Buckley’s chauffeured limousine picked Smith up as he left Trenton State Prison and whisked him into New York City for be taping of two of Buckley’s “Firing Line” television shows.
Alas for Buckley, the Internet never forgets. Here are those programs:
Like all famous death-row inmates, Smith had been besieged by female admirers while behind bars. He married a 19-year-old admirer after being released from prison. Yet married life apparently didn’t suit him. Wikipedia:
Smith went on to lecture at a number of colleges and universities, as well as making several television and radio appearances. He published a third book, Getting Out, and argued for penal reform. As his celebrity status declined, Smith began drinking heavily and got into debt.
Five years later, in 1976, Smith abducted another woman:
In San Diego, California, in October 1976, Smith drove his car up to 33-year-old Lefteriya “Lisa” Ozbun, and kidnapped her at knifepoint. Ozbun resisted Smith while he attempted to drive her away. Smith stabbed Ozbun in her side, and she was ejected from the car as he lost control and drove off the road. Smith recovered and drove away. A nearby witness made a note of the vehicle’s registration, and it was later traced to Smith’s new wife, Paige Dana Heimer. Smith immediately contacted Buckley, who turned him in to the FBI.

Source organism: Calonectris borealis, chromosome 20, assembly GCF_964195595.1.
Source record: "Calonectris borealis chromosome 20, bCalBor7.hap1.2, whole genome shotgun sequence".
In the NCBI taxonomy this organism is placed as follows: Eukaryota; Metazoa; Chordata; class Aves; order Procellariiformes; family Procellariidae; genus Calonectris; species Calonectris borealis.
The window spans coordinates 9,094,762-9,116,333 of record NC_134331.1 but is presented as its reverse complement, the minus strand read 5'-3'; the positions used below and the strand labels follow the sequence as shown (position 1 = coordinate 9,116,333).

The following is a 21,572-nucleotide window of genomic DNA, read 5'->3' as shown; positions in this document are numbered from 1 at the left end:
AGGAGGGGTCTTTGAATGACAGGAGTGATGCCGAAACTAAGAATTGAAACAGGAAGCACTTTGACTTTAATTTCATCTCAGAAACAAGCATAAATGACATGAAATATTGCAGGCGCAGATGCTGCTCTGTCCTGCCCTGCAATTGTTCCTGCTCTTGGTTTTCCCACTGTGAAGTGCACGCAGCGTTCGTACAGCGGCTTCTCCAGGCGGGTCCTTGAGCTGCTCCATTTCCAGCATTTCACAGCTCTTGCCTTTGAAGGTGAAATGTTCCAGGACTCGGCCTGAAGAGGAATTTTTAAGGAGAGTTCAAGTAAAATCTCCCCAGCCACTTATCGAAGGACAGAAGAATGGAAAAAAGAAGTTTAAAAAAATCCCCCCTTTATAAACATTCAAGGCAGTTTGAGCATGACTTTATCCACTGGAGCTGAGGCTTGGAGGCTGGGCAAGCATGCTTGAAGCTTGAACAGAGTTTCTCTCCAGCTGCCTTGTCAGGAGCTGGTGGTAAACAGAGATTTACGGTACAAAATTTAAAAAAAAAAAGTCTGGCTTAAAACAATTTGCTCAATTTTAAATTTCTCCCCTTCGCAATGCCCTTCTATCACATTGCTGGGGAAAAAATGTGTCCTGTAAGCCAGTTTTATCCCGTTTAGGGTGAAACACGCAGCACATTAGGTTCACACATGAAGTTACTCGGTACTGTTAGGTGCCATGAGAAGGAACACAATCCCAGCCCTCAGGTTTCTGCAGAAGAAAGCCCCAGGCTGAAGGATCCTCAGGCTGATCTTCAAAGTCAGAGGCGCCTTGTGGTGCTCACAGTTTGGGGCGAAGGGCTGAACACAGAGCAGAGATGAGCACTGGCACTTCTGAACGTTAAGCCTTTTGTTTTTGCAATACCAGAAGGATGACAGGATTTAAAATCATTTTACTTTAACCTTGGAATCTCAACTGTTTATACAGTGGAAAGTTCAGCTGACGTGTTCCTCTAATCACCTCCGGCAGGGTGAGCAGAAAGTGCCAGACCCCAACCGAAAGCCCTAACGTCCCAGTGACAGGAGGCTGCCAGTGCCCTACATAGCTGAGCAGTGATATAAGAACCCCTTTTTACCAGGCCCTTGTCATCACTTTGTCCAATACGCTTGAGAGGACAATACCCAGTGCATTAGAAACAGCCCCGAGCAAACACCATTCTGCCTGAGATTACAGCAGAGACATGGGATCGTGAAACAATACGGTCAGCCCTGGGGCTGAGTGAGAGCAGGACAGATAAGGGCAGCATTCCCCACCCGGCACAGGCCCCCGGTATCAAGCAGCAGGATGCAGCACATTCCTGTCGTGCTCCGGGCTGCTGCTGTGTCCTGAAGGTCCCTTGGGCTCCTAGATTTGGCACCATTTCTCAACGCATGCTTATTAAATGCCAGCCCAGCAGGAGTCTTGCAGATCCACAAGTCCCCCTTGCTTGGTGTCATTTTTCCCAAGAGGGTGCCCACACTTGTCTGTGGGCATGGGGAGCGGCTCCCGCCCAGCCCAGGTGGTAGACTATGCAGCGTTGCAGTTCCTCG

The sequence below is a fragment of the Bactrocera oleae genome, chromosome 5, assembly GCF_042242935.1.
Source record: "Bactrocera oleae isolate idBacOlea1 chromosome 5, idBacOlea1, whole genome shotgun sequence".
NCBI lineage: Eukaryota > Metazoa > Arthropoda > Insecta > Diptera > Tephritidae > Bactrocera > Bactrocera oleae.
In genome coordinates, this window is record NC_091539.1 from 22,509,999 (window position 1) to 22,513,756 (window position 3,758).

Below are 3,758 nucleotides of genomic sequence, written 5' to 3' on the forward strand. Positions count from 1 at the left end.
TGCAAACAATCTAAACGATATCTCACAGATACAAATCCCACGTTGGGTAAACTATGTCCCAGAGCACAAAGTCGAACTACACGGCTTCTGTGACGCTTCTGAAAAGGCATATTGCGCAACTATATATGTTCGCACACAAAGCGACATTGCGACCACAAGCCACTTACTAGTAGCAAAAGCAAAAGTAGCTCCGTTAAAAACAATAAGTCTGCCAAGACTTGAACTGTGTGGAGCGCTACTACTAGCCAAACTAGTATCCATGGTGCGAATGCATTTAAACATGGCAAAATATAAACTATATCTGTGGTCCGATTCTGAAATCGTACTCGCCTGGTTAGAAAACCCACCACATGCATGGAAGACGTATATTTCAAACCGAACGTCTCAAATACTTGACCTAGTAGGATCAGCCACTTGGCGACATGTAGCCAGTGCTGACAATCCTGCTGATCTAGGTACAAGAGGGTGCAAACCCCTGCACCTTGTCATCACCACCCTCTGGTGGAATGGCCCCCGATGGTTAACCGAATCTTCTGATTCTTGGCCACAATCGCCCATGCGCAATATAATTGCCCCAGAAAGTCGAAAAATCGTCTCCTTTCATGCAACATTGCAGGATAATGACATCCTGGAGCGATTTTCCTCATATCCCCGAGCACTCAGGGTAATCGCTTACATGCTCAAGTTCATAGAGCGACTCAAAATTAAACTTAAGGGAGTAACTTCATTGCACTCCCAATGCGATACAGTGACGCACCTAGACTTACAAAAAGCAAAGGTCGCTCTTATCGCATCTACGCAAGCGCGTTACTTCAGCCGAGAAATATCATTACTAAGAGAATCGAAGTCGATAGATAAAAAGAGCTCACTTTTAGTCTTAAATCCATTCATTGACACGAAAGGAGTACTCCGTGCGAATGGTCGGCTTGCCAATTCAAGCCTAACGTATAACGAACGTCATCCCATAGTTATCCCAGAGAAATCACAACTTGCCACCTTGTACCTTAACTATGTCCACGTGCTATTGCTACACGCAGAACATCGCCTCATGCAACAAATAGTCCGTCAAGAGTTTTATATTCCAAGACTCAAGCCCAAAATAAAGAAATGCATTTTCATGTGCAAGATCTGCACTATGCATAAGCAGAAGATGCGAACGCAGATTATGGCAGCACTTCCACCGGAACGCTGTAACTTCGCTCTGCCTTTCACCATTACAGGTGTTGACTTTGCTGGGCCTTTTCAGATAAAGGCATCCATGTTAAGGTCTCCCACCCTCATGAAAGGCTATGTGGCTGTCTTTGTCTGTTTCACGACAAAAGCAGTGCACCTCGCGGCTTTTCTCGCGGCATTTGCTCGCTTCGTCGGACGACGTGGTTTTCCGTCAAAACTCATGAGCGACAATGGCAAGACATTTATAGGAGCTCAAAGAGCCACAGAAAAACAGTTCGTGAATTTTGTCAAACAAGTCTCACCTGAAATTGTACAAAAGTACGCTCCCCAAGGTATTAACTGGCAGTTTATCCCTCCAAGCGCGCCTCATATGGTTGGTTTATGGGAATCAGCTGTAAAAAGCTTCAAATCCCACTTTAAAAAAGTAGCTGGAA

During his trial for this crime, Smith admitted he had indeed murdered Zielinski in 1957:
Smith claimed to be an emotionally disturbed sex offender in pursuit of a shorter sentence. He cited his actions during the Zielinski murder in support of this claim, belatedly admitting to having killed the 15-year-old. This attempt failed, as Smith was found guilty of kidnapping with intent to rob, as well as attempted murder, and sentenced to life in prison.
Smith died in prison in 2017. In 1979, Buckley wrote a story ruing his naivete in supporting Smith.
The whole story has now been recounted in a new book by Sarah Weinman called “Scoundrel: How a Convicted Murderer Persuaded the Women Who Loved Him, the Conservative Establishment and the Courts to Set Him Free” (that’s a mouthful). Katherine Dykstra of The New York Times recently reviewed the book here. This passage caught my eye:
…Weinman presents a possible reason for Buckley’s misplaced trust: “Humans are hard-wired to believe what other humans tell them.” But this is only half the truth. Humans are hard-wired to believe what they are told by other humans whom they perceive to be like themselves. Donald G. M. Coxe, a former National Review correspondent, admits as much: “We were taken in, I suspect, in part by our unwillingness to believe that anyone who loved NR could be a savage killer. (emphasis in original)
Now, I’m not going to compare Jens Söring to Edgar Smith. For one thing, Söring killed two people, whereas Smith only killed one (that we know of).